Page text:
And she turned, smiled and replied, “Good-bye, my miracle mom.

I felt that all the way through. It is a miracle that I’m a mom. That modern medicine enabled me through IVF to have babies at age 46 and 50 is astounding. Once I felt that, it was a short walk to feeling how this all is a miracle – to be a human on this earth at this moment with all you other delightful humans, understanding we have the capacity to appreciate this in a way that we might not if we were ants or alligators.

The trip to pick my kids up again at the end of the day, my loop around the little neighborhood lake that I’ve driven countless times, was all that much sweeter. To reconnect, scoop them up in my arms, look at them proudly, tuck their hair behind their ears, and celebrate a little more consciously how lovely it is to be here was pure joy. I wouldn’t go as far as to say I was glad to have a colonoscopy… but hey, anything that reminds me to hug my loved ones a little bit tighter can’t be all bad.

Going With the Flow

If you correct your mind, the rest of your life will fall into place.” – Lao Tzu

I’ve noticed something interesting with Mr. D. If presented with a household choice like what to watch for our tv show time before bed, he will insist in a vociferous way that might be spectacularly specific to being 3 ½-year-old and all the certainty that goes with it, that it needs to be the option HE wants. But if the tv is already on and tuned to something that is appealing to the younger set, he will more often than not, just meld into watching it.

As I witness this, I recognize this same trait in myself. When I’m presented with a choice, I find it necessary to make it MY choice and am involved with it in a very discerning and egoic way that is likely to result in anger or disappointment if I don’t get it the way I want. But if something just happens, I can adapt to whatever it is without my thought or much bother.

Case in point – I was going out to dinner this past weekend with a group of people I’d rounded up after I remembered that it’s okay for me to sometimes get a babysitter and have grown-up time. When it came to picking the restaurant, one of my friends suggested one and I looked at the menu and thought, “Oh, this doesn’t sound like what I want to eat for MY night out.” I suggested something else that was nearby and that was fine with everyone.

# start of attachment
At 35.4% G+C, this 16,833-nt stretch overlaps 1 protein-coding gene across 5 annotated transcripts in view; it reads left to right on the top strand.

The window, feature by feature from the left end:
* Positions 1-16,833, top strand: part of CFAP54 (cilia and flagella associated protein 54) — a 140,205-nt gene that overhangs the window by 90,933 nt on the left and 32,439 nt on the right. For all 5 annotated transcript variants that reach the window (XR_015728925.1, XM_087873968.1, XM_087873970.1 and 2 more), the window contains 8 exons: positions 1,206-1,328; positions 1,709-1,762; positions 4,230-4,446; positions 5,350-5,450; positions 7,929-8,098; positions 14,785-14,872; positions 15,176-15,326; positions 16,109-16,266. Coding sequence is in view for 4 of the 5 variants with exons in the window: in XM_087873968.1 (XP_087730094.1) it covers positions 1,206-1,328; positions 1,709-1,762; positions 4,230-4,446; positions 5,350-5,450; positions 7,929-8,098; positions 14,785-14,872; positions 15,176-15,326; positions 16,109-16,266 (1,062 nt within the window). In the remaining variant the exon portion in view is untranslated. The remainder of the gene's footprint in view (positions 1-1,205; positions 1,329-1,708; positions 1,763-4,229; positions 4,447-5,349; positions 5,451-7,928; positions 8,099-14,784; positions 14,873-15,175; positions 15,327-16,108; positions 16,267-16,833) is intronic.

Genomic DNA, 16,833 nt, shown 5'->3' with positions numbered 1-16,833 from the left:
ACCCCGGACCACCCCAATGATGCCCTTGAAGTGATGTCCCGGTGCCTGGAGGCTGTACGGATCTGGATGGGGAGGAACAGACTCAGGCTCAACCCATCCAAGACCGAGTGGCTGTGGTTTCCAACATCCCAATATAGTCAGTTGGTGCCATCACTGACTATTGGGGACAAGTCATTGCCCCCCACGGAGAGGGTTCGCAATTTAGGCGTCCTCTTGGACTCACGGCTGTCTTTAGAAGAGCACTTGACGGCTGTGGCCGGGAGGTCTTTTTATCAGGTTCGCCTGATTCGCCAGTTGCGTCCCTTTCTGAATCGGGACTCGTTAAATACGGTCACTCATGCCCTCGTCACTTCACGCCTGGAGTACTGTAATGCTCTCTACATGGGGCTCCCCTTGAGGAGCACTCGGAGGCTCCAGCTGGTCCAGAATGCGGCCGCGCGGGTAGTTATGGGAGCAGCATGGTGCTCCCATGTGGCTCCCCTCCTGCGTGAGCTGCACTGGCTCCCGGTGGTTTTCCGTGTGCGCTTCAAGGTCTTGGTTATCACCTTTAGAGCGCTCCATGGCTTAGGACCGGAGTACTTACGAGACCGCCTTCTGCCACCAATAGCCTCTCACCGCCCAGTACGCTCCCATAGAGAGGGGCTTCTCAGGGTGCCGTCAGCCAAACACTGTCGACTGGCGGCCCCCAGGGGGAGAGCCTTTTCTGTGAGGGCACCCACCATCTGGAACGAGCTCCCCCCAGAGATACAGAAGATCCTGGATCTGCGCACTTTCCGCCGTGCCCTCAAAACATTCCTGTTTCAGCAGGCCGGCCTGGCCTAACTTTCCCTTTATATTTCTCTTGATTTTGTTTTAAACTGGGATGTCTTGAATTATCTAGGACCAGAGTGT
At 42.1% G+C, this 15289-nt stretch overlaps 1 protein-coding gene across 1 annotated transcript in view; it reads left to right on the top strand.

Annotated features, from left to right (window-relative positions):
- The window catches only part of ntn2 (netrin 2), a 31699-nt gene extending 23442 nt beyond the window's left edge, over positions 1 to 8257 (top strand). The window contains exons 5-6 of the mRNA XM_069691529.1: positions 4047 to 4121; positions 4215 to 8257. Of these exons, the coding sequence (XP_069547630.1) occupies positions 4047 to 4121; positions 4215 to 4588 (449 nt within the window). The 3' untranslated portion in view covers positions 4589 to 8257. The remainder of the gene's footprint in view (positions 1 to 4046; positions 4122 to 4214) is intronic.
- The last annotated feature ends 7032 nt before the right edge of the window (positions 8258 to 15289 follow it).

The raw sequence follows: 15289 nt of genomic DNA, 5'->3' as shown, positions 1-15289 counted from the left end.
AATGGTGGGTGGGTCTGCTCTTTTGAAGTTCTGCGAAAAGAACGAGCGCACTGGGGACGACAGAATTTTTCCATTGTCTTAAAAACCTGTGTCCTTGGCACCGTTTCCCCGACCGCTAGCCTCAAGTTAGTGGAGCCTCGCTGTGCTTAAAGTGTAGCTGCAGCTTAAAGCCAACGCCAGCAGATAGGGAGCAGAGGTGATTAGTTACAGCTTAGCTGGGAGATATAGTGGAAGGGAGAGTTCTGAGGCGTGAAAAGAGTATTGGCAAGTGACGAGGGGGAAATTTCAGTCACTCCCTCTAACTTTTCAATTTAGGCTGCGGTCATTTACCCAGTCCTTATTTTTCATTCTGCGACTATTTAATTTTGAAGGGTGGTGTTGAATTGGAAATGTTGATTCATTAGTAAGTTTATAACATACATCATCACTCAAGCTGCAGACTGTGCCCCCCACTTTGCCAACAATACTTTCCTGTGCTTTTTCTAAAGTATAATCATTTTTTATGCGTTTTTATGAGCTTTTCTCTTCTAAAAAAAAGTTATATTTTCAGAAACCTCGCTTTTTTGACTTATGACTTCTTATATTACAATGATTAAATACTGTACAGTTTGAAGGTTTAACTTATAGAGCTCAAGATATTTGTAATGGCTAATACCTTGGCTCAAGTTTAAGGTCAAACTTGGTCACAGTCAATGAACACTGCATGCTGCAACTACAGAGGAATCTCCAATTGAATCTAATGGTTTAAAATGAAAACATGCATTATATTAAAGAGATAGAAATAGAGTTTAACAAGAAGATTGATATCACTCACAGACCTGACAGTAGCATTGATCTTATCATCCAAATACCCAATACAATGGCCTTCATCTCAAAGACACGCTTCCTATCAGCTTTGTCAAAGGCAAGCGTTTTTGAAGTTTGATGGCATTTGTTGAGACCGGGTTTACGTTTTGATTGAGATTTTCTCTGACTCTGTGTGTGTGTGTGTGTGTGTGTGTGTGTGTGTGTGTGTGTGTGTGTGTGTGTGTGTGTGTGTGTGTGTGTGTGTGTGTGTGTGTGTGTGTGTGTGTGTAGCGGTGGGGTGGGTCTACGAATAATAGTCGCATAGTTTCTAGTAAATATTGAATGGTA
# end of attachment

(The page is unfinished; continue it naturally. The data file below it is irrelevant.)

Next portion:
But had I gone to a friends’ house and they served me the food that was on the menu I objected to, I likely would have eaten it, or not, without much thought. I would have been grateful for the warmth, company, and work that they put into it.

Which makes me wonder how I can cultivate that flexibility so I’m more in the flow of life. Because when it comes down to it, I do better when I admit that steering the big picture of life is beyond my pay grade. Then I can save my energy for just “being” with life and not trying to bend it to my will. Sometimes what is served up by the Universe is the usual banality and routine. But sometimes I’m surprised by joy and delight in things like the other day when in the middle of a busy day, I answered the phone, and it was a friend who I hadn’t spoken to in five or six years just calling to say “hi.”

And that’s what I try to do for Mr. D as well. Sometimes he has the unfortunate experience of having to go along with the boring chores of family life. But when he’s flexible and going with the flow, I try to surprise him now and again with an activity like a bouncy house that is beyond what he would have thought to have ask for – just to plant the seed that when we let go of control, sometimes the result is being open to what is beyond our limited expectations.